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Home Column - Crappie Corner Crappie Corner - Line for Crappie Fishing

Crappie Corner - Line for Crappie Fishing

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By Tim Huffman
June 13, 2012

My grandma and mom would take me with them to the old St. Francis River where I sometimes fished but was usually more interested in skipping rocks. However, I remember watching them as they used a cane pole, braided nylon line, cork and sinker. At the end of the line was a hook and minnow. Grandma and mom would dip around old laydowns and other likely spots they could reach from the bank. I wonder how many more fish would they have caught if they had good, clear 10-pound test mono?

Today we have excellent fishing lines that range from high-visibility to basically invisible. We can have stretch or no-stretch, limp or stiff, and a variety of materials with fancy words describing them. So how do we choose a good line to catch crappie? The following are a few tips to help you decide.

#1. You can’t go wrong with monofilament or co-polymers. These are similar except the co-polymers are combination of monofilaments to get the best limpness, diameter and abrasion resistance possible. If you like simple and good all-around performance, choose one of these. Picks include: Excel or Crappie Maxx Super Vis Line; Vicious Panfish clear or high-vis; Sufix Elite; and fluoro coated Lake Fork.

#2. Fluorocarbon line, when compared to monofilament, is stiffer, requires better knots but has less stretch making it more sensitive. It’s heavier so it sinks faster making it good for getting deep. The line becomes practically invisible under water. Examples include: Berkley Vanish; P-Line Floroclear and Yamamoto’s Sugoi Line.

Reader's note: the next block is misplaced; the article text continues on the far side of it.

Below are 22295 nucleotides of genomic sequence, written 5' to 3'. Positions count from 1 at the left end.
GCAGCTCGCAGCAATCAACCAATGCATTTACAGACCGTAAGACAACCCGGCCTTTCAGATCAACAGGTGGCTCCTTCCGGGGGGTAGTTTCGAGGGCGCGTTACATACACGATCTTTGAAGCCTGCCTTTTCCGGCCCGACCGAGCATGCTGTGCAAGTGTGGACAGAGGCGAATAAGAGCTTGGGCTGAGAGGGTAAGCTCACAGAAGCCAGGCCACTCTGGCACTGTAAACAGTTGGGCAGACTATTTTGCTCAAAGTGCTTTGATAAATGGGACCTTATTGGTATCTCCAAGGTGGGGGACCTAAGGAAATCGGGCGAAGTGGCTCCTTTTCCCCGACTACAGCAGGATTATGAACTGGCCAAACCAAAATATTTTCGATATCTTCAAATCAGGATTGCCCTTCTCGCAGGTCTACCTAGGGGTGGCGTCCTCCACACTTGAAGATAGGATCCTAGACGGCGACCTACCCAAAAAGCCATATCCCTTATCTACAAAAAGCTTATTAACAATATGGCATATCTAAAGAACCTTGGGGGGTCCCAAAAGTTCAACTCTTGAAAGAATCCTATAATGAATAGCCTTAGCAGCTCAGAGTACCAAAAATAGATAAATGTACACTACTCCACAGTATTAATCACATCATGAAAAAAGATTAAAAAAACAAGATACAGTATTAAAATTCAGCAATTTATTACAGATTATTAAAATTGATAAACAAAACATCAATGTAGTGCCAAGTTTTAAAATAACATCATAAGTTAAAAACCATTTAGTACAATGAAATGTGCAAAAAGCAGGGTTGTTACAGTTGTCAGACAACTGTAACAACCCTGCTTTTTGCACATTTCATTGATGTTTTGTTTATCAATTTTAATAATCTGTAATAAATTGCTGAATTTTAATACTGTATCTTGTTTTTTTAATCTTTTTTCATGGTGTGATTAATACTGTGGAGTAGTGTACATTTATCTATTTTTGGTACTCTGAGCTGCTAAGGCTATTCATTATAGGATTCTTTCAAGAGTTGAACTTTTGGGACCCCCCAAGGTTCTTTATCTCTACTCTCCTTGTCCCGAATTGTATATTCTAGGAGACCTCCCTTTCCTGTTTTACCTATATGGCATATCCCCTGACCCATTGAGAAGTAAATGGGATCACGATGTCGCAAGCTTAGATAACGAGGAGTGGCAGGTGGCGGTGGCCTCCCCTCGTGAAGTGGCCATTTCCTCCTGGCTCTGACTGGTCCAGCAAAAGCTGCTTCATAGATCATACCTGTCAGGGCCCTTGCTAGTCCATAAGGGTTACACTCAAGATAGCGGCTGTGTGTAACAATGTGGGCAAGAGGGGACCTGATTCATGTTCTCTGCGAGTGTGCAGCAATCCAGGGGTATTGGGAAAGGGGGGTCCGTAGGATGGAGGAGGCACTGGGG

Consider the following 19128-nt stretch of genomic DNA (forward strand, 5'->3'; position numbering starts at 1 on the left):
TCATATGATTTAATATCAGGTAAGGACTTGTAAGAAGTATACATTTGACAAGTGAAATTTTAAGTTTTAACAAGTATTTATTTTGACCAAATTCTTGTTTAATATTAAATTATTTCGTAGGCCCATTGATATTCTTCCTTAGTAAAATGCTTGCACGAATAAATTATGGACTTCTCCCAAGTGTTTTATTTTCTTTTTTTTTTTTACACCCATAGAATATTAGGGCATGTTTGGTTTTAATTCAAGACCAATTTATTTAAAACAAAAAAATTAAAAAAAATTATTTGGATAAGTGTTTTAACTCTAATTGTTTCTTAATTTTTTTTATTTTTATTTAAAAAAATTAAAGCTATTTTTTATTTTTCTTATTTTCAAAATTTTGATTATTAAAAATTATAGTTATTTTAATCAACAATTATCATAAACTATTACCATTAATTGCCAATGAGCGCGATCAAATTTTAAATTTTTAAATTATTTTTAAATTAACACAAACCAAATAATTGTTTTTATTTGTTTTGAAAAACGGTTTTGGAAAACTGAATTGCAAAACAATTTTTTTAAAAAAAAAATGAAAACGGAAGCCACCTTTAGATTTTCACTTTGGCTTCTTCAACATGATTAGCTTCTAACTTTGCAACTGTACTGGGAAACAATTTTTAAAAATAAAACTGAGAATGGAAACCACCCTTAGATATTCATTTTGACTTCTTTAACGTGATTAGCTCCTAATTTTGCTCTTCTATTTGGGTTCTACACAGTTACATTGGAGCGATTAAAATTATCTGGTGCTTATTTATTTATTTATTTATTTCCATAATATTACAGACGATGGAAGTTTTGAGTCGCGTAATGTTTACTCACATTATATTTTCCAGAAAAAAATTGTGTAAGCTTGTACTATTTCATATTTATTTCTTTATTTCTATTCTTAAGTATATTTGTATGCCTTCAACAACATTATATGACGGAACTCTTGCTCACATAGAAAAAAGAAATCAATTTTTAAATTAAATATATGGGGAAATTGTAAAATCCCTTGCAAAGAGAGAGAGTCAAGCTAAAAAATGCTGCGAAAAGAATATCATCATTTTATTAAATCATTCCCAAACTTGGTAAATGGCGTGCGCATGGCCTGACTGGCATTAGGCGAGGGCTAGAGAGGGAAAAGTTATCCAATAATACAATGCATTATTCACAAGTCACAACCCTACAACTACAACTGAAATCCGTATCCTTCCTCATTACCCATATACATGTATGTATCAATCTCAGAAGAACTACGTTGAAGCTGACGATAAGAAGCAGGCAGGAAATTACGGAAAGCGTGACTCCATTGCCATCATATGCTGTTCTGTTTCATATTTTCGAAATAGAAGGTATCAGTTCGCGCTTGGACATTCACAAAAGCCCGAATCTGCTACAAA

huffman-crappie-june#3. Braided lines are very different. They have no stretch so they are extremely sensitive. They are small diameter with 15 pound test being approximately the same size as 4 or 6 pound monofilament. Some fishermen do not like the limpness but others swear it’s the best for jigging in cover. Also, no-stretch line requires a limber pole to avoid too much pressure being put on the fish causing hooks to rip out. Berkley Nanofil, Power Pro and Spiderwire fit the bill here.

#4. Another important factor is high-visibility or low visibility. High visibility line lets you see what your line is doing. You can see the angle of your line when slow trolling. When trolling crankbaits you can see where your line is located and when it rises with a fish. When jigging you’ll see light bites, tics and lift bites. Some fishermen think the visible line spooks fish causing fewer bites while other fishermen believe they see more bites so they catch more fish. Try it and decide for yourself.

#5. Select line size carefully. There are general rules of thumb that apply. First, the smaller the line the more bites. It’s no secret because small diameter line will spook fewer fish and your bait will have more action. Line that is too light, however, means more break-offs when hung up or when a big fish is on the line. So the second rule of thumb is to use the lightest line possible for the conditions you fish.

#6. How about one more rule-of-thumb to help you select the right size? Use lighter line in clearer water; and heavier weight line in dingy. It’s common to use 4 pound test in clear northern waters while 10 pound is common in big fish, murky waters in Mississippi. If there is a ‘normal’ line size for crappie it’s 6 pound test in clear water and 8 pound in others.

#7. The last factor is price. Bulk, store-brand lines like you find at Cabela’s, Bass Pro Shops and others can give you a good general purpose line at a good price. If you want to pay some bucks for specialty fluorocarbons and braids it’s not wasted money. These lines can last a long time so their price per trip may not be any more than monofilament. Don’t buy the el-cheapo lines of any type because they will likely be stiff, have weak spots and will make your fishing experience less fun due tangled lines and lost fish.


Tip of the Month

Glue a snap swivel into one end of a 3/4 or 1-ounce egg sinker. When your jig hangs up clip the sinker onto your line. Keep a tight line and let the sinker slide down to your jig. It will knock it off of the hang-up. If not, jig it up and down a few times to free the jig.

Last Updated on Friday, 15 June 2012 11:29